Through Ninety Years
William Williams landed in New Zealand as a Missionary in 1826, and his son, William Leonard Williams, who was born there worked and died in the same country in 1916, ninety years later; hence the title given to these notes.
It is difficult for those living in New Zealand to-day to realize the changes that have taken place here since our grandparents first landed in this country over one hundred years ago.
These notes are largely based on my grandparents' and parentsapos; diaries and letters which have fortunately been preserved. I trust that what I have written may enable the present generation to realize how great were the hardships and difficulties that the early Missionaries had to contend with, and how important have been their services to the welfare of this good land of ours. If, as I hope, my contribution serves in some measure as an inspiration to others to strive harder to work for the common good, I shall feel that my imperfect efforts have been amply rewarded.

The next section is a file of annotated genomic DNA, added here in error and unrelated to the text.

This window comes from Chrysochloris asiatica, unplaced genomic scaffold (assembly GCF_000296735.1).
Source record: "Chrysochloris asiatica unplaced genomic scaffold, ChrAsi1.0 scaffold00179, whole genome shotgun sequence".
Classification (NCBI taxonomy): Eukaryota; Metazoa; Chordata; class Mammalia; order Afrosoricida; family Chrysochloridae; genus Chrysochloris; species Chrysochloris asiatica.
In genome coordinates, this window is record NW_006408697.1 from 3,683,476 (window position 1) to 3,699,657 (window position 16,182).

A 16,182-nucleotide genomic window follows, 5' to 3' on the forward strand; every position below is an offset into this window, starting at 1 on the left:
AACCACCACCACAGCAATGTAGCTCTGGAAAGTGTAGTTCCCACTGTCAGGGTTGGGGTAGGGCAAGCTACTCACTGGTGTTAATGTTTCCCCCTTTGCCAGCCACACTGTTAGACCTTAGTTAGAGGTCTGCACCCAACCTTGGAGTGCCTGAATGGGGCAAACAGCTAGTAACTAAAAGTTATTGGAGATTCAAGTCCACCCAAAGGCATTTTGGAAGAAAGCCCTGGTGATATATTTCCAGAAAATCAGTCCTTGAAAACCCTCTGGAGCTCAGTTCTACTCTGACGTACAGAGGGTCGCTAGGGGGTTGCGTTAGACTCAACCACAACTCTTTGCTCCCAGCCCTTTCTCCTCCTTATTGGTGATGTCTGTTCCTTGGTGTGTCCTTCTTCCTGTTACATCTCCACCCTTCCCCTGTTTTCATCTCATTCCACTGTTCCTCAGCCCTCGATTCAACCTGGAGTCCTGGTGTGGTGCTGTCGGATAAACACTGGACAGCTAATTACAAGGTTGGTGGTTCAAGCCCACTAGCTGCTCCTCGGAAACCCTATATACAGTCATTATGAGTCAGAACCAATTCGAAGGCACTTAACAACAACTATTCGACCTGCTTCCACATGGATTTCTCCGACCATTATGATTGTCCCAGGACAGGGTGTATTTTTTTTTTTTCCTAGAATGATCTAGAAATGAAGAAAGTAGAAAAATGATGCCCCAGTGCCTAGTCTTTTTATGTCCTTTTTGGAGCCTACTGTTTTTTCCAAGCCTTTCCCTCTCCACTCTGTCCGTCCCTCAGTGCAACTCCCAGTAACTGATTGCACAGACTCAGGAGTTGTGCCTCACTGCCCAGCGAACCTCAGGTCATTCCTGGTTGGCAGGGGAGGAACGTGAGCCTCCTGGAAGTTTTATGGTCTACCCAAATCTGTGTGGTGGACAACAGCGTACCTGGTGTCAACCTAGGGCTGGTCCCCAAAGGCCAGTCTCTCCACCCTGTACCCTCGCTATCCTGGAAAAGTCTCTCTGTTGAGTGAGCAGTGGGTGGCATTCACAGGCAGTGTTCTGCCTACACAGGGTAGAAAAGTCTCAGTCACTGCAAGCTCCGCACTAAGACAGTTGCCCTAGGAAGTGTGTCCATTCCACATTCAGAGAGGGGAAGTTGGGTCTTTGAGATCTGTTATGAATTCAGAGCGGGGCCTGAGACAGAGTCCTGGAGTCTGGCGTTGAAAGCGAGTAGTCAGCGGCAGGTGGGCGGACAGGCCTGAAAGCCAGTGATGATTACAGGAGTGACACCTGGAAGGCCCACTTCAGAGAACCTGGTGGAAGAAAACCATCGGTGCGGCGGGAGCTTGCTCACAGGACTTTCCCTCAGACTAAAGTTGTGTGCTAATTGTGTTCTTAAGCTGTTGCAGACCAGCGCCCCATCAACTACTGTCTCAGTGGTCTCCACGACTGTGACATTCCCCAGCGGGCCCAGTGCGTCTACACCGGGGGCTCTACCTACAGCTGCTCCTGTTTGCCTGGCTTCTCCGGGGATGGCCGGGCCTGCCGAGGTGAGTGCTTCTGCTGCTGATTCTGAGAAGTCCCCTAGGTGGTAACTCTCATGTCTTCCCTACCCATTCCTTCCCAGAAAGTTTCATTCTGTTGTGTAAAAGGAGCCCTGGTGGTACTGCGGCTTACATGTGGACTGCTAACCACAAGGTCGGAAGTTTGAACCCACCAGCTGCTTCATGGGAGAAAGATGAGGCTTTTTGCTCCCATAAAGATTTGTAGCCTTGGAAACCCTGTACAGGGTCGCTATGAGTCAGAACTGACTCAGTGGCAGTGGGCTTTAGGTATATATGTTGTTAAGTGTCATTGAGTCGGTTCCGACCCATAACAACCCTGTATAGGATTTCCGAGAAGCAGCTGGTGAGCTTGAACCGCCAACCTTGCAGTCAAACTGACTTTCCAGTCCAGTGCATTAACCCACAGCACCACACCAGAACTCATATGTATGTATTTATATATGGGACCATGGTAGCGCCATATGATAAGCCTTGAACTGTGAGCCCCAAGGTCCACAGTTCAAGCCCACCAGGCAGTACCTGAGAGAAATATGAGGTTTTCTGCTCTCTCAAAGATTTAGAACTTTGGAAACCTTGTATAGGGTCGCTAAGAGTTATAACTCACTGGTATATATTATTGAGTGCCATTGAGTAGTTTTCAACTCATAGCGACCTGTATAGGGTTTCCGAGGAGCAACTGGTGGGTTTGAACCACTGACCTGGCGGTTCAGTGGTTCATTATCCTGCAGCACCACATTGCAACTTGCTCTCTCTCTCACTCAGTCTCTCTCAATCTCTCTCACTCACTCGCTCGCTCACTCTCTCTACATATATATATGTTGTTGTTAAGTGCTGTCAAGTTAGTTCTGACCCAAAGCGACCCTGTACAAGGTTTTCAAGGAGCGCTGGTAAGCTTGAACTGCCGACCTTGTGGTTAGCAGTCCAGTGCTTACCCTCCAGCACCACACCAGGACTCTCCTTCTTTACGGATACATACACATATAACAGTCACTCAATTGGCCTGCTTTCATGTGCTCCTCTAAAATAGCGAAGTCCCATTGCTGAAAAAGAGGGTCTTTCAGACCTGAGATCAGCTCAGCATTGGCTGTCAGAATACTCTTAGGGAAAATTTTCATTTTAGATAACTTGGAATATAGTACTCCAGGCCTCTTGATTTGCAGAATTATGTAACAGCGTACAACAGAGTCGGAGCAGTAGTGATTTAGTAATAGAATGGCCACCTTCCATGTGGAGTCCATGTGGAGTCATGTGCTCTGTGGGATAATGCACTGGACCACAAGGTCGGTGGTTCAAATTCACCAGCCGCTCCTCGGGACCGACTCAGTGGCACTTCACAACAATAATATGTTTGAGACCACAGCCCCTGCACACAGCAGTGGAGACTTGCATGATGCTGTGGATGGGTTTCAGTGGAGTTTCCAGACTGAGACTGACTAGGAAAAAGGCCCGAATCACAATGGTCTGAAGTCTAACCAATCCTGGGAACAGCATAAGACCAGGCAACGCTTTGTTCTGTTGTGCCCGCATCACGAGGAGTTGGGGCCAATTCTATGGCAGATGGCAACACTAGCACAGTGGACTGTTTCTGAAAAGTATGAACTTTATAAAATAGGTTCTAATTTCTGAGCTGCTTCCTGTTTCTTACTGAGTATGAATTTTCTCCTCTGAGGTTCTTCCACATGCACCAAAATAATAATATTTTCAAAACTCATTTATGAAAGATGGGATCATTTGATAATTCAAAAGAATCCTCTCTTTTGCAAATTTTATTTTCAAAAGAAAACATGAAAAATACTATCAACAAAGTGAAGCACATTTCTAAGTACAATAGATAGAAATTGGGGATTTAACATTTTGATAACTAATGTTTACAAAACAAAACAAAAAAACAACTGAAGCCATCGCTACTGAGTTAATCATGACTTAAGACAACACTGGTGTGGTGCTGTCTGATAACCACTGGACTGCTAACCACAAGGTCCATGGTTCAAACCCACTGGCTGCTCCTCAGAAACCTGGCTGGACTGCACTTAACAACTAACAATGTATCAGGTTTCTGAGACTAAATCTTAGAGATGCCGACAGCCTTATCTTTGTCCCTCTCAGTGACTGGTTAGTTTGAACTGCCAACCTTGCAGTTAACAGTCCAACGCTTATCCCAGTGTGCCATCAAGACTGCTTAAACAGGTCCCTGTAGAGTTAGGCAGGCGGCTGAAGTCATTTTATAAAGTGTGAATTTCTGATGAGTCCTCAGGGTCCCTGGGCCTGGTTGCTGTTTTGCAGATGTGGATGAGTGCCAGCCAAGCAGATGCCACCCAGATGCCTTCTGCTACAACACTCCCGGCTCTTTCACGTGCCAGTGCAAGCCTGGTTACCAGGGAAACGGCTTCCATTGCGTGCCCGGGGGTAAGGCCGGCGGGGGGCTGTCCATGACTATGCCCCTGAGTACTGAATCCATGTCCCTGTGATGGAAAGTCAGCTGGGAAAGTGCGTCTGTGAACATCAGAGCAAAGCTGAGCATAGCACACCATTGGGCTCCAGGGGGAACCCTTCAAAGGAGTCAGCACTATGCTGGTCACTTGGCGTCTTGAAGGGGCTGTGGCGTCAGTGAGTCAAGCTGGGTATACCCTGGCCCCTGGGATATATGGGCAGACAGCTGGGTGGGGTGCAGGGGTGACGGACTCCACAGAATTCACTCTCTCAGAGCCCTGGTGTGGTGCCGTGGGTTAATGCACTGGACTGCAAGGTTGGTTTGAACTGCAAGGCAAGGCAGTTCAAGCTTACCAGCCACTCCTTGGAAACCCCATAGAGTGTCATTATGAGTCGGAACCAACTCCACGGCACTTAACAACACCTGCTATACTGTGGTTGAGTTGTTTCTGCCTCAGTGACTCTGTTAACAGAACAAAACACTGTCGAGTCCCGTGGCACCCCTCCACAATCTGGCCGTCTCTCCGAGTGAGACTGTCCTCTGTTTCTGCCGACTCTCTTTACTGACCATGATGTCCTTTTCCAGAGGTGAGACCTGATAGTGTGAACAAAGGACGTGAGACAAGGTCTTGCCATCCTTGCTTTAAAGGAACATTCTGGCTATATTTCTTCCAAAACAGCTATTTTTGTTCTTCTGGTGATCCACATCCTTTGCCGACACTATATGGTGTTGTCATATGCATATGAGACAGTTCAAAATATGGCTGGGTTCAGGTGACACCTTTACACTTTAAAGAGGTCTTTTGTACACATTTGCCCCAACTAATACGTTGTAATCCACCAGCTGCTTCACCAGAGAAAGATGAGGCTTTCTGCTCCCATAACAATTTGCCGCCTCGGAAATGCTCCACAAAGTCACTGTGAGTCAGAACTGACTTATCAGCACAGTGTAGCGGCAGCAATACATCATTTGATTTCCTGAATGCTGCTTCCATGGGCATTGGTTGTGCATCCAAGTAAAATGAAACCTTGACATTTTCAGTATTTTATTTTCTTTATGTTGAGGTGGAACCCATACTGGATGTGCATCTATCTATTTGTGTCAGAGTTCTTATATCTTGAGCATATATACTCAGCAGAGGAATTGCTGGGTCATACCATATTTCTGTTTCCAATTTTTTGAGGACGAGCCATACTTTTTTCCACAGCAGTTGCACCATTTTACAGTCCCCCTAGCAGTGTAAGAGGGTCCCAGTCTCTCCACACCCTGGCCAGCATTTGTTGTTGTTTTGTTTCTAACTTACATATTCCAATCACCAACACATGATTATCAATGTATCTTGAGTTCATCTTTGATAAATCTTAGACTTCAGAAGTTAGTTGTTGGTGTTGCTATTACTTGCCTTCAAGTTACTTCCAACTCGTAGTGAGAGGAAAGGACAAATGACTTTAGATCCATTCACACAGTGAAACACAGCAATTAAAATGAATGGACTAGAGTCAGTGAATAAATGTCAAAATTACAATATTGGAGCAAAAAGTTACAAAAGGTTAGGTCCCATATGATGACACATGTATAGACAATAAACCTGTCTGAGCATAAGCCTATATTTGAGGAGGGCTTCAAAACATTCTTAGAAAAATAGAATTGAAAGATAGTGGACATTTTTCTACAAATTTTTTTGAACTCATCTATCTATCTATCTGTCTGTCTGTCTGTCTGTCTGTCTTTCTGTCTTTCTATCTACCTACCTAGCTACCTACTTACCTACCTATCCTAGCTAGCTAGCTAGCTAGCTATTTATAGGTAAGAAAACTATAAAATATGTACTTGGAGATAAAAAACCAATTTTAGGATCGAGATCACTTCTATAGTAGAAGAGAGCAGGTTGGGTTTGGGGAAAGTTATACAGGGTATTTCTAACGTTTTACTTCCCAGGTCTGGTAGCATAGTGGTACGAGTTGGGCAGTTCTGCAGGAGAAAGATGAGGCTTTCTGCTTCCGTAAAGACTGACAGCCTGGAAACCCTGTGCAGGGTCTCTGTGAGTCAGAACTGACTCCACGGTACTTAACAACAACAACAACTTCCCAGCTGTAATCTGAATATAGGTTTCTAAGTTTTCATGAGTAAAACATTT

I desire to express my indebtedness to several works which I have consulted in the writing of this volume, more particularly the following—
“The Letters and Journals of Samuel Marsden 1765–1838” by J. R. Elder (1932).
Bishop W. Williams: “Christianity Among the New Zealanders” (1867).
H. Carleton: “Life of Henry Williams” (1873).
E. L. Gardiner and F. Marsh: “The Lives of Two Brothers—H. and W. Williams” (Unpublished MS.).
Archdeacon W. J. Simkin: “The Founding of the Church in the Diocese of Waiapu” (Waiapu Church Gazette 1928–1930).
and any others I may have omitted to mention.
Fred W. Williams